Mar 142008
 

Well, the House seems to be sticking to their guns, and not passing a FISA bill that will grant immunity to the telecom industry for illegal spying. This is critically important, because it’s the last best hope to have the illegal surveillance activities of the current Cheney Administration see the light of day.

During a press conference on February 28, George Bush finally went rogue on Dick, and accidentally told the truth about the reason for telecom immunity.

Allowing the lawsuits to proceed could aid our enemies, because the litigation process could lead to the disclosure of information about how we conduct surveillance.

The part about aiding our enemies is the usual administration fear mongering BS, but the rest reveals a truth that Dick probably didn’t want exposed.

The truth is that Federal Courts receive and rule on secret and classified information on a fairly regular basis, and those secrets seem better kept than most of the Administration’s secrets (when it suits them to harm someone they don’t like…see Valery Plame). The FISA law provided for those procedures a long time ago, and they have worked just fine. When FISA was originally passed by Congress, they knew that preventing courts from ever having access to anything deemed “secret” would allow government officials to break any laws their little hearts desired, and then just declare it related to national security.

The real reason the Cheney Administration doesn’t want a court to ever hear a telecom spying case is because those lawsuits are the absolute last hope for ever learning what the administration did when they spied on Americans for years in violation of the law. Dismissing the cases based on a grant of amnesty would ensure that their spying activities stay concealed, buried forever, and just as important, that no court ever rules on the legality of what they did.

It amazes me how this aspect of telecom amnesty is never discussed, and how little interest it generates among journalists — whose role, theoretically, is to uncover secret government actions?

The last time the news media seemed to give this any great attention was last May when former Deputy Attorney General James Comey testified about the melodramatic hospital scene where John Ashcroft refused the demands of Alberto Gonzales and Andrew Card to authorize whatever it was the President’s domestic spying program entailed. But according to a story by Glenn Greenwald:”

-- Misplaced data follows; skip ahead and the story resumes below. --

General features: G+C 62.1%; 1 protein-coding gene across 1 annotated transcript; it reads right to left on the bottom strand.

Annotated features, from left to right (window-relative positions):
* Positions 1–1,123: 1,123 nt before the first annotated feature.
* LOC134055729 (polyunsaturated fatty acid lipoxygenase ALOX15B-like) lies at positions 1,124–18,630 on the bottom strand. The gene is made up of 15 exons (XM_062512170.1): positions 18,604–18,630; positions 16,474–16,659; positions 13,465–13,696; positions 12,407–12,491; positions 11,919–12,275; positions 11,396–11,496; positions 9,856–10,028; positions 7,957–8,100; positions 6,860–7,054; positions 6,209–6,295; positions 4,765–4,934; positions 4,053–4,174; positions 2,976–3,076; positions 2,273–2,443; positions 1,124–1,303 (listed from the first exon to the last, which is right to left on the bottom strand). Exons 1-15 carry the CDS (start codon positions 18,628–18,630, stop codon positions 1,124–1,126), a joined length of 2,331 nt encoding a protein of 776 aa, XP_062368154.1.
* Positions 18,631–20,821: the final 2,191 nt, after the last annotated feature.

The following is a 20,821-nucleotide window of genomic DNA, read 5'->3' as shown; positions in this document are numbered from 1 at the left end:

The most significant revelation from Comey’s testimony was — and still is — that the administration was engaged in spying activities back then so patently illegal and unconscionable that the entire top level of the DOJ threatened to resign if they continued.

Let’s remember, John Ashcroft and the political appointees at the DOJ were far right Bushies. Given that, how bad did the spying have to be for even this bunch of neocons to blanch at the abuse of power? Former OLC official Marty Lederman perfectly described the unanswered questions about Bush’s domestic spying programs raised by the Comey testimony — questions that are still unanswered:

If [the TSP is] the narrow version of the NSA program, just how broad and indiscriminate was the surveillance under the program that Ashcroft, et al. would not approve? . . .

This is the real heart of the Comey story — What happened between September 2001 and October 2003, before Comey and Goldmsith came aboard? Just how radical were the Administration’s legal judgments? How extreme were the programs they implemented? How egregious was the lawbreaking?

If Congress grants the telecoms amnesty, we will never know. As Greenwald goes on to note:

The number two official at the Justice Department openly reveals that the President — with the active, knowing collaboration of the telecom industry — was breaking the law so severely for years that it was about to provoke mass resignations from his loyal right-wing appointees, and we all just collectively yawn, blissfully content not to know what they did.

The telecom lawsuits are the last hope for finding any of this out. They’re the last hope for ever having this still-secret behavior subjected to the rule of law and enabling the American people to learn about what their Government did for years in illegally spying on them. That’s why — the only real reason — the White House is so desperate for telecom amnesty. That’s what George Bush means when he says that amnesty is urgent “because the litigation process could lead to the disclosure of information about how we conduct surveillance.” In a functioning democracy, when high political officials break the law, such behavior is actually supposed to be “disclosed,” not concealed.

The Press, the only “group” offered special dispensation and protection under the U.S. Constitution, are standing idly by, while this Administration dismantles a 240 year old democracy.

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